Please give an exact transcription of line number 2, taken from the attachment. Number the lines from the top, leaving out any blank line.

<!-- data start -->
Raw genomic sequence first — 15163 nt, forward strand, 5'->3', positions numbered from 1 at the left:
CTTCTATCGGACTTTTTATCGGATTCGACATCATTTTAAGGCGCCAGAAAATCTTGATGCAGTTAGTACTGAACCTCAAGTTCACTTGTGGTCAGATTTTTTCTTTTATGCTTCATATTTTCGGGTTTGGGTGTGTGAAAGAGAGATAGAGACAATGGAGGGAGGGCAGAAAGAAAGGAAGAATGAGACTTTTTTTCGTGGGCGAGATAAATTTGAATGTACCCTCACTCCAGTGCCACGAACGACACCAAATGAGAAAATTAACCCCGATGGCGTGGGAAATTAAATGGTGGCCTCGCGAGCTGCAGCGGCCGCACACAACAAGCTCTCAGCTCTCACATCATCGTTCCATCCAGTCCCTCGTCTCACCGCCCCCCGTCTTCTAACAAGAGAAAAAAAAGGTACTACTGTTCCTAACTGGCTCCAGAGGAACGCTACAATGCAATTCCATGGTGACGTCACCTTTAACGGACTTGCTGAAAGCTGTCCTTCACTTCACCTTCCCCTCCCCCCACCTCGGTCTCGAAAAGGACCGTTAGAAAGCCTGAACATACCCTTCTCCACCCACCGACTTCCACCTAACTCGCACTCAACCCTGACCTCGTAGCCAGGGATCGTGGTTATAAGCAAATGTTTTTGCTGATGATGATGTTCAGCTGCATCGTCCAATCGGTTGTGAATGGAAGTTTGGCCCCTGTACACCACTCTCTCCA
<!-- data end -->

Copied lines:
CTTCTATCGGACTTTTTATCGGATTCGACATCATTTTAAGGCGCCAGAAAATCTTGATGCAGTTAGTACTGAACCTCAAGTTCACTTGTGGTCAGATTTTTTCTTTTATGCTTCATATTTTCGGGTTTGGGTGTGTGAAAGAGAGATAGAGACAATGGAGGGAGGGCAGAAAGAAAGGAAGAATGAGACTTTTTTTCGTGGGCGAGATAAATTTGAATGTACCCTCACTCCAGTGCCACGAACGACACCAAATGAGAAAATTAACCCCGATGGCGTGGGAAATTAAATGGTGGCCTCGCGAGCTGCAGCGGCCGCACACAACAAGCTCTCAGCTCTCACATCATCGTTCCATCCAGTCCCTCGTCTCACCGCCCCCCGTCTTCTAACAAGAGAAAAAAAAGGTACTACTGTTCCTAACTGGCTCCAGAGGAACGCTACAATGCAATTCCATGGTGACGTCACCTTTAACGGACTTGCTGAAAGCTGTCCTTCACTTCACCTTCCCCTCCCCCCACCTCGGTCTCGAAAAGGACCGTTAGAAAGCCTGAACATACCCTTCTCCACCCACCGACTTCCACCTAACTCGCACTCAACCCTGACCTCGTAGCCAGGGATCGTGGTTATAAGCAAATGTTTTTGCTGATGATGATGTTCAGCTGCATCGTCCAATCGGTTGTGAATGGAAGTTTGGCCCCTGTACACCACTCTCTCCA